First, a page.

Deborah Rieders, senior vice president at Corcoran, said last year townhouses were not selling, and few were even on the market. That’s now changed.

“The townhouse market has been on fire in Brooklyn since the beginning of the year,” said Rieders. “Last August I had a house on the market that got only lowball bids. We took it off the market, put it back on six weeks ago, and got a full-price offer the first day.”

Ellen Newman, a senior vice president at Corcoran who also works the Brooklyn Heights area, concurred, noting that she currently has a home in contract for $5.5 million on Monroe Street, which would be the borough’s second most expensive closed sale if it gets finalized.

Charles Homet, senior vice president at Halstead, who markets loft-style condos at 70 Washington Street in Dumbo, said that high-end condo sales have picked up in the borough. He noted that he’s encountered a number of European and Asian buyers looking for pieds-à-terre.

Interestingly, Gravesend, which snagged a bunch of the top deals last year in the borough, does not have any closed sales so far this year that made the list.

Queens

The five priciest sales in Queens for 2010 are clustered in two very different locations — an up-and-coming area known mostly for its flashy new condos, and an old-time neighborhood rooted in stability.

The most expensive sale was a single-family home located at 3866 10th Street in Long Island City, which sold in January for $3.15 million, according to PropertyShark.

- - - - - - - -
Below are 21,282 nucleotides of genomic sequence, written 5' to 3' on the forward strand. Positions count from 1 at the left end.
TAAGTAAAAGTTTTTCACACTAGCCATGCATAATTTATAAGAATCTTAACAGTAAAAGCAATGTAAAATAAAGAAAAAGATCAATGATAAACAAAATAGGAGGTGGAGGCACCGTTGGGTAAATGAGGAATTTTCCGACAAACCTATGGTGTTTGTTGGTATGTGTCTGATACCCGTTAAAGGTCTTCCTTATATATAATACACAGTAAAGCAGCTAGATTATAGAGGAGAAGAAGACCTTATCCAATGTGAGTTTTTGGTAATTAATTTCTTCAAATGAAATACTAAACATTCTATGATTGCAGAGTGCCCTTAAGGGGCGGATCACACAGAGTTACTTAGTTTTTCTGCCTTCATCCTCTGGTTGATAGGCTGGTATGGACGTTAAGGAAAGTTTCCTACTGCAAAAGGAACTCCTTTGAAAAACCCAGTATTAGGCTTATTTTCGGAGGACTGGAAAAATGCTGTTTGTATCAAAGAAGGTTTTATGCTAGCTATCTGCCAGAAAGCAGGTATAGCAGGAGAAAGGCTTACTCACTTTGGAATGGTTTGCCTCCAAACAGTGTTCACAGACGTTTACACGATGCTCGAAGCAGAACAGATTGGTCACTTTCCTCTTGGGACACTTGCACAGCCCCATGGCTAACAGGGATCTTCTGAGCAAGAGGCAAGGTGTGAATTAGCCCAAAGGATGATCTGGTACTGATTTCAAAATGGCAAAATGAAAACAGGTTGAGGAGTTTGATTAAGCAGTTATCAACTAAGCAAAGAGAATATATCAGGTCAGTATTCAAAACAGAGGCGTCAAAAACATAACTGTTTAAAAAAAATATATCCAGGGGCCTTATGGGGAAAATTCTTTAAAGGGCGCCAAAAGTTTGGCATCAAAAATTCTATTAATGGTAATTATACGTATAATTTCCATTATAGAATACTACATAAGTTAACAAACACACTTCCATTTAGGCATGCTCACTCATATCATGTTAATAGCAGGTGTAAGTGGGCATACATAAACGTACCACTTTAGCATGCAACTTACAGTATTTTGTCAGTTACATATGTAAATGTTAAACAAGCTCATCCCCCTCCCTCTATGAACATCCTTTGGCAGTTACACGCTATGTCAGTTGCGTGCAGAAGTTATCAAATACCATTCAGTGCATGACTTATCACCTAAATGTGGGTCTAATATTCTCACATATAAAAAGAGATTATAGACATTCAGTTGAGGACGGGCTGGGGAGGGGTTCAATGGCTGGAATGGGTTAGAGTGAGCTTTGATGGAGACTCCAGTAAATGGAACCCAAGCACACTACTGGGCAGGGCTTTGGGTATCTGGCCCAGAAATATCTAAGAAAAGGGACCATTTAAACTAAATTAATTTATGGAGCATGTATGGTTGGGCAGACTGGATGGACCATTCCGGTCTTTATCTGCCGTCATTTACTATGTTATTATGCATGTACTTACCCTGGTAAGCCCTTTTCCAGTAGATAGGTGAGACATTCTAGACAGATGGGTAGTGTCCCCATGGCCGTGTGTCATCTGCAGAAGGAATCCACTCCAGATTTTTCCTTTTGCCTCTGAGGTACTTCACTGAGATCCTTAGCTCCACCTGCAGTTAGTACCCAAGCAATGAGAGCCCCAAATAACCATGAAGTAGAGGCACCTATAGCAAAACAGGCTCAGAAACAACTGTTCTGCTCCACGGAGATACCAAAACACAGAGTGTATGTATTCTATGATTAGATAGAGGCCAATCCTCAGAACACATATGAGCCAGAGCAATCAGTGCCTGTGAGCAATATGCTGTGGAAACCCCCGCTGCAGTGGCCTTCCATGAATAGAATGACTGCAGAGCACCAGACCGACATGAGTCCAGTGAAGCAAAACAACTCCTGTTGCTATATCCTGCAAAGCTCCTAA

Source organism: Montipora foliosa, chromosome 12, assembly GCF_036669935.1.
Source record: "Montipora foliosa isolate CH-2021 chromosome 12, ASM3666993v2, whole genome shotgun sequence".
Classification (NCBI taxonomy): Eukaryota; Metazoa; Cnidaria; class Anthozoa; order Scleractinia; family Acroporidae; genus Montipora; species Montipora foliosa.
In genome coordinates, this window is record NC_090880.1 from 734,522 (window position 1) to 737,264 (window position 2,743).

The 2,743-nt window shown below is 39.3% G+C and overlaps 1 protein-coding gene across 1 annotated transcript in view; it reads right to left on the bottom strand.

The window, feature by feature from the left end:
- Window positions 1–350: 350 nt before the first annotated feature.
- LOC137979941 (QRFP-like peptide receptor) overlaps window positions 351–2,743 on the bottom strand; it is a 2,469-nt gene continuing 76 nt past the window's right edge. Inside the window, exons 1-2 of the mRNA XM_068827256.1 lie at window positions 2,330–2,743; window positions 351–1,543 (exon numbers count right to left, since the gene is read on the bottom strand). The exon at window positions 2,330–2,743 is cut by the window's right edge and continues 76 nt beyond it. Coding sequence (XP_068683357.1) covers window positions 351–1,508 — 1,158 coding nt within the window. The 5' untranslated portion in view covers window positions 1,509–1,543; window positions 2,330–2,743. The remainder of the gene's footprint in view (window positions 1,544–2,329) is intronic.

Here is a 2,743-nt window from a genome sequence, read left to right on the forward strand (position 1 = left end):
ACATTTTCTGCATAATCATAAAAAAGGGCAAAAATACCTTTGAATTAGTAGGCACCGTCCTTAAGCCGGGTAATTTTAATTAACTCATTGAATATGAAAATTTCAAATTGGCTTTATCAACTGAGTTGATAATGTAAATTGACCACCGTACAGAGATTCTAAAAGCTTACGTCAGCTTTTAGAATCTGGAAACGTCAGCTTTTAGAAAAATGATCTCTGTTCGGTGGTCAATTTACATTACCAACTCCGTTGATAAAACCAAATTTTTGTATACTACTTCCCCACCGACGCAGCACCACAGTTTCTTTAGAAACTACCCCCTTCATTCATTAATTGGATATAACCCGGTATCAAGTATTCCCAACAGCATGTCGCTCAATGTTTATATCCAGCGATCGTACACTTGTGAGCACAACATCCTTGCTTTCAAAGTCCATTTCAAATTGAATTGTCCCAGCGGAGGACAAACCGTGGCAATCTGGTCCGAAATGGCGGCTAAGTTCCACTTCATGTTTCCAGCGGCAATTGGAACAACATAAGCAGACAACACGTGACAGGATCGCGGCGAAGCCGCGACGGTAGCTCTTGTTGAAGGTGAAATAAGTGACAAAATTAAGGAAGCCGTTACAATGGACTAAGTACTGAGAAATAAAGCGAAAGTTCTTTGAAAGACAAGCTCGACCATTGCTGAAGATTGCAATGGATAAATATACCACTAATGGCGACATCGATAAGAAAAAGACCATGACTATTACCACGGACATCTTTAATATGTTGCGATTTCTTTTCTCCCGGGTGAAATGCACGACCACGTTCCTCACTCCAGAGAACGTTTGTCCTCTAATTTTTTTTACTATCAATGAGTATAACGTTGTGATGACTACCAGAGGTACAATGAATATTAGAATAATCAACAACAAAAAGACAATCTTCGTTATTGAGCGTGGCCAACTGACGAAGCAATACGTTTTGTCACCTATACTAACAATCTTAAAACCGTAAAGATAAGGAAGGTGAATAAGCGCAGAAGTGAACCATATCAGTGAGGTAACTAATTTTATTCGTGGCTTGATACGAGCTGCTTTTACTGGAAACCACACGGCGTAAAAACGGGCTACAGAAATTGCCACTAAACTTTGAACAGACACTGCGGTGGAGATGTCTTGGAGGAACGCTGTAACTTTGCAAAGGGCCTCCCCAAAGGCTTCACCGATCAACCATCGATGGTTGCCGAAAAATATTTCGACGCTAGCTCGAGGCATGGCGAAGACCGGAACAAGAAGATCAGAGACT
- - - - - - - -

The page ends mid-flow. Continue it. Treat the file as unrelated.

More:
According to the deed, the seller was LeRoy Adventures Inc., which appears to be connected to the family that until late last year owned Tavern on the Green. A bankruptcy lawyer for LeRoy Adventures did not return calls for comment.

Meanwhile, an 8,000-square-foot Home On Beverly Road in suburban-style Douglaston Manor took the prize for the borough’s second most expensive deal when it sold for $2.65 million in April.

Despite the Miller Samuel data, which showed a jump in luxury sales, Rod O’Connell, owner of the Little Neck-based brokerage Bryce Rea Real Estate and the broker for the Beverly Road sale, said the sale did not signal much of a deviation from last year.

“Nothing [in the market] is better than it was last year; I haven’t seen an uptick,” O’Connell said.

Douglaston Manor, which boasts one of the city’s best school districts and low crime rates, is populated with some families who have been living in the area for generations — O’Connell is the fifth generation in his own family to live there.

In addition to the LeRoy property, Long Island City also had two other properties on the Queens top-five list — both at the View, the 20-story waterfront condo by developer TF Cornerstone.

Long Island City’s proximity to Manhattan — and the View’s sight lines of the Manhattan skyline — are helping draw space-seeking Manhattanites to buy there, according to Silvette Julian, vice president and project director at NestSeekers, which is marketing the building.

She noted that common charges had been reduced as of January, which “brought back some potential clients from previous years who were now able to afford it.”

Now, she said, there is renewed interest in the building’s remaining penthouses, which start at $1.935 million.

“I’m not surprised,” Julian said. “You get a lot more for your money than in Manhattan.”